Odran Yates, is a good man, sent for the priesthood by his mother at the age of 17. He’s not sure if he has a true calling. It was simply the done thing and, in common with many other lads of his age, he simply went along with it. But he finds he enjoys the seminary life and excels at his studies. Scarred by tragic childhood events, and abused by the parish Priest – a thing he’s long suppressed – Odran is more damaged than he seems. Is the Church to be his rehabilitation into back life, or an escape from it?

Reticent and bookish, he begins his career teaching at the Catholic school, thinking to settle into the quiet cloistered life. For decades, he keeps the real world at bay, only to find himself suddenly sent to cover a parish for his old friend and fellow priest Tom Cardle who, after only a short tenure, has been quietly “moved on”. Although promised it’s only a temporary thing, Odran finds himself marooned in the position, a hapless pawn in a grand power-play as the first paedophile cases begin to break, and the church seeks to cover itself. We learn it’s not the first time Tom Cardle has been moved on, and though it’s obvious to us now in hindsight why, to Odran it remains a mystery.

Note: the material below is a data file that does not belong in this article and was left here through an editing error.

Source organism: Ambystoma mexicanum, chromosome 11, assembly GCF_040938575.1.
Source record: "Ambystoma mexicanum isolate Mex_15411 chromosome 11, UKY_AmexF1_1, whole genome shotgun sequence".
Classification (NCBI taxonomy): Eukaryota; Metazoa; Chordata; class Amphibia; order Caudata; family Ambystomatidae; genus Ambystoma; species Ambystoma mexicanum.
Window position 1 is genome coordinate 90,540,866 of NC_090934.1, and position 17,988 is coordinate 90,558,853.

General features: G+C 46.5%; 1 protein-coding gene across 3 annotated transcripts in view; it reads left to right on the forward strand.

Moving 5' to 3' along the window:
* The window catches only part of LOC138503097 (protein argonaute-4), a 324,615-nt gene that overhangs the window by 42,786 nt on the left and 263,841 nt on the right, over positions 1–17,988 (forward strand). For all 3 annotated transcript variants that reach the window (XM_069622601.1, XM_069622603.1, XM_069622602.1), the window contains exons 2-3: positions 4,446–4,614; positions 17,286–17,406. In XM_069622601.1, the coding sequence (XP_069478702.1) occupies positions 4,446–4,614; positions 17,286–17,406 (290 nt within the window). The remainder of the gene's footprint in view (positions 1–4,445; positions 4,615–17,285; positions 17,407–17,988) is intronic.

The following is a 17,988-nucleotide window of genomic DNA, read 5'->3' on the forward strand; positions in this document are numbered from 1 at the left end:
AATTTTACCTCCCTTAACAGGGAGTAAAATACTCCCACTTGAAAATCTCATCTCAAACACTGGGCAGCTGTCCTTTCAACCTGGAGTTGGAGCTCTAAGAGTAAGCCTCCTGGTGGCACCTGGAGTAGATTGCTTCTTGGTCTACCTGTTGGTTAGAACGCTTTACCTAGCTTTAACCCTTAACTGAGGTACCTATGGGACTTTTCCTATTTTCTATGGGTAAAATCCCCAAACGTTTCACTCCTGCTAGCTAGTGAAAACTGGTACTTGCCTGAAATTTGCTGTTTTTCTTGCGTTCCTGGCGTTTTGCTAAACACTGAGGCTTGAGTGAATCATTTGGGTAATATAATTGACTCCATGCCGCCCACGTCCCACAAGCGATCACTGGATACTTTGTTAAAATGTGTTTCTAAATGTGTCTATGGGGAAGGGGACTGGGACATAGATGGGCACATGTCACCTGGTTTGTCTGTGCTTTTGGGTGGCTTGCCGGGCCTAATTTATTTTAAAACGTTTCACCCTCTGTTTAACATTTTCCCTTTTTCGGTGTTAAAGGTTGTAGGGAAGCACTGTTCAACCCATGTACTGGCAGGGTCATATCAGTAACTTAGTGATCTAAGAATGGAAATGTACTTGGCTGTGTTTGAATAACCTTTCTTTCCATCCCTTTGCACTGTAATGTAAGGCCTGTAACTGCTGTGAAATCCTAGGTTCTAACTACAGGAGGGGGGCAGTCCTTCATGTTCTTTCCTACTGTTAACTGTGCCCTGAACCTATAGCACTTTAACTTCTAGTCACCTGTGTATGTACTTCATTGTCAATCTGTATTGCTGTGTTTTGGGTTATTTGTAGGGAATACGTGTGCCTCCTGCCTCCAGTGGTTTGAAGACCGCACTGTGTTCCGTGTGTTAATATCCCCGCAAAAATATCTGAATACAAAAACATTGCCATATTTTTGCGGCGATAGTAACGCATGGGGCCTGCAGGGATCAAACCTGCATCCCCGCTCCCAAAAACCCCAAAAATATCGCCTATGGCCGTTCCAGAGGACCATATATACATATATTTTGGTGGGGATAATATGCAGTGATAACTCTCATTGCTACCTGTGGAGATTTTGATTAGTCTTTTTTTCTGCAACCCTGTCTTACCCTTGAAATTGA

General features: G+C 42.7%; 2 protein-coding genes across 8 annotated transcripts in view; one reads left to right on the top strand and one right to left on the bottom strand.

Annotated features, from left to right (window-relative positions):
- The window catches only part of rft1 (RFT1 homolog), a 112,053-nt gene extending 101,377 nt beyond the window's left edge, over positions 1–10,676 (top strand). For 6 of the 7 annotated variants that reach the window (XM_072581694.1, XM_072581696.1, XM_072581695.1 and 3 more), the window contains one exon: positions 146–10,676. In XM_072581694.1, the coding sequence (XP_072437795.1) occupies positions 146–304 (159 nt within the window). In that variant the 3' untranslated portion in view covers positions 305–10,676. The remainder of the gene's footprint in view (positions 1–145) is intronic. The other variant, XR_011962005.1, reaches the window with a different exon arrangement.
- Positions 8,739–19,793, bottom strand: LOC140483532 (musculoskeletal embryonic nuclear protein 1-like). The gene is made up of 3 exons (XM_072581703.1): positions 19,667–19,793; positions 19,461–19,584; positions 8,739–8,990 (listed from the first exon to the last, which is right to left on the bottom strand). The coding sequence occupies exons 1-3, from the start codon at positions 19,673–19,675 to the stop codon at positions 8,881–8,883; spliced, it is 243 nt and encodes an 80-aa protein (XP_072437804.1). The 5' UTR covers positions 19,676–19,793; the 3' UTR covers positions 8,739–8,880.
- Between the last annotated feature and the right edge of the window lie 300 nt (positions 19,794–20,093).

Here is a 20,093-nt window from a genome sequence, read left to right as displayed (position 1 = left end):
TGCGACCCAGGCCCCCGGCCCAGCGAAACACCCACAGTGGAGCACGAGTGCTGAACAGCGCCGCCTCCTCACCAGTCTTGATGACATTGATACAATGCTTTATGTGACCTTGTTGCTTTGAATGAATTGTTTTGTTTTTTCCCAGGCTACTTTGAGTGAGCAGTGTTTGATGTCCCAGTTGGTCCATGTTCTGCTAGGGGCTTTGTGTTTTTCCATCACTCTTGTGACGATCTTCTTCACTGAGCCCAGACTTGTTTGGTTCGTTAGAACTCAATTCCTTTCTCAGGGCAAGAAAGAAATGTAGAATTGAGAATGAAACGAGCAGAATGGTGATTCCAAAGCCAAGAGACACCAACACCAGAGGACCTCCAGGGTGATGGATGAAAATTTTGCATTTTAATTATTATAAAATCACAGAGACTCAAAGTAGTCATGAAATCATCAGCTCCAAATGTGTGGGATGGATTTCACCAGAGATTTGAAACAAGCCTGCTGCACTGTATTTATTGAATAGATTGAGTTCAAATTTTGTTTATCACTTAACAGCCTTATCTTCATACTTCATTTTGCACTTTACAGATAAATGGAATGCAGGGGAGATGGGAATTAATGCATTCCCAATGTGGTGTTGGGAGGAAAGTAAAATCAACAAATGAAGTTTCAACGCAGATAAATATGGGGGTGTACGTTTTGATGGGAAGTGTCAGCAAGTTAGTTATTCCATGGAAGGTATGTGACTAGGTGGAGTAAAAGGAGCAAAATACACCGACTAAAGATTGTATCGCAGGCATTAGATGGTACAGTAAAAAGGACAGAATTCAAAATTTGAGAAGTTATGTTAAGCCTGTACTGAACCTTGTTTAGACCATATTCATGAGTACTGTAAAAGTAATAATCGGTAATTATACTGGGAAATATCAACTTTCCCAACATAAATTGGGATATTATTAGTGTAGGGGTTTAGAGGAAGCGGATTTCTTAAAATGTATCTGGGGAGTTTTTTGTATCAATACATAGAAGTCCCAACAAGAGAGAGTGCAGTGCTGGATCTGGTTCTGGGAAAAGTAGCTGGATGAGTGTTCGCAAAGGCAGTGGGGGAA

To be a priest in Ireland at the outset of Odran’s career, was to be man highly regarded and trusted. People gave up their seats on trains for him, bought him food and drink and generally prostrated themselves in hope of currying favour with God. But when the scandal breaks, the priesthood becomes at once universally reviled, priests reluctant to go about in their collars for fear of attack. Odran is accused of attempting to kidnap a small boy when he was only trying to help the child who had lost its mother. Such is the paranoia and hatred of the public, he is set upon in the street, punched to the ground, then treated appallingly by the Garda who are quick assume him to be a paedophile “like all the rest”.